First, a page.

Surveying the distant universe is a daunting task, but spotting stars even a few tens of light-years from our solar system isnt easy either. Most are much less massive than the sun, and many emit less than 1 percent as much light.
Faint, nearby stars in the southern sky represent an unexplored trove because most surveys have been conducted in the north, notes Todd J. Henry of Georgia State University in Atlanta. At a meeting of the American Astronomical Society in Washington, D.C., last month, Henrys team unveiled 12 previously unknown stars in the southern sky that lie within 33 light-years of Earth.
Eleven of these are extremely low-mass stars called red dwarfs. One is a star just 18 light-years away, making it the 55th closest star to the sun. Three others are locked in a gravitational embrace 24.6 light-years from Earth.
The teams ongoing survey focuses on faint stars that drift across the sky. The relatively rapid motion indicates the stars are close by. To measure the distances to these neighbors, the researchers rely on parallax, the apparent shift in position of nearby stars as Earth moves around the sun.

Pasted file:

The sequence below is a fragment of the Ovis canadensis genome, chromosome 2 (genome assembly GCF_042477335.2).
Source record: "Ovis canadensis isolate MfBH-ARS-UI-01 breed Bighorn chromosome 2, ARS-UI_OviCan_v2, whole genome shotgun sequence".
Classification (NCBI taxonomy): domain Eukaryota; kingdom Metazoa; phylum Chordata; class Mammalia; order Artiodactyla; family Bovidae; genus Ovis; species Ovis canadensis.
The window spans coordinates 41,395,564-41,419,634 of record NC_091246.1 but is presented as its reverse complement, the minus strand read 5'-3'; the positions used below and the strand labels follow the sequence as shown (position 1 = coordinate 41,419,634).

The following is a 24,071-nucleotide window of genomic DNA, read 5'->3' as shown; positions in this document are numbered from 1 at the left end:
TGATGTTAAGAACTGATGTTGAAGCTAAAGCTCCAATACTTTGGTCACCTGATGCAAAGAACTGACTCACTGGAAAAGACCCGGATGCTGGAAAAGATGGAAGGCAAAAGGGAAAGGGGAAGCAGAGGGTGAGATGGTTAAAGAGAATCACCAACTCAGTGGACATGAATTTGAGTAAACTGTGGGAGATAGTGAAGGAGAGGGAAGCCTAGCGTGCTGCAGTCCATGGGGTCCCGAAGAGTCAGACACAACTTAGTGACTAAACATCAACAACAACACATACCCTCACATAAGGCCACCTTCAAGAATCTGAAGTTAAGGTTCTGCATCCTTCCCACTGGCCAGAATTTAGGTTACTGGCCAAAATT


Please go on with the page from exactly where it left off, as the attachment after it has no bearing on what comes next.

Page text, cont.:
Finding more of the suns neighbors not only provides a more accurate map of nearby space but reveals fresh targets where we can look for planets and, ultimately, for life on those planets, Henry says.
Astronomers used to believe that planets orbiting dwarf stars, such as those in Henrys survey, would be poor candidates for harboring life. A dwarf star emits so little heat and light that any planet with a temperature high enough for water to remain liquid–a requirement for life as we know it–would have to orbit the star extremely closely.
A closely orbiting planet would always have the same side pointing toward its parent star. The uneven heating that would result from such an orientation could doom life. However, if such a planet had a thick, heat-absorbing atmosphere, it could redistribute the stars heat, notes Jonathan I. Lunine of the University of Arizona in Tucson.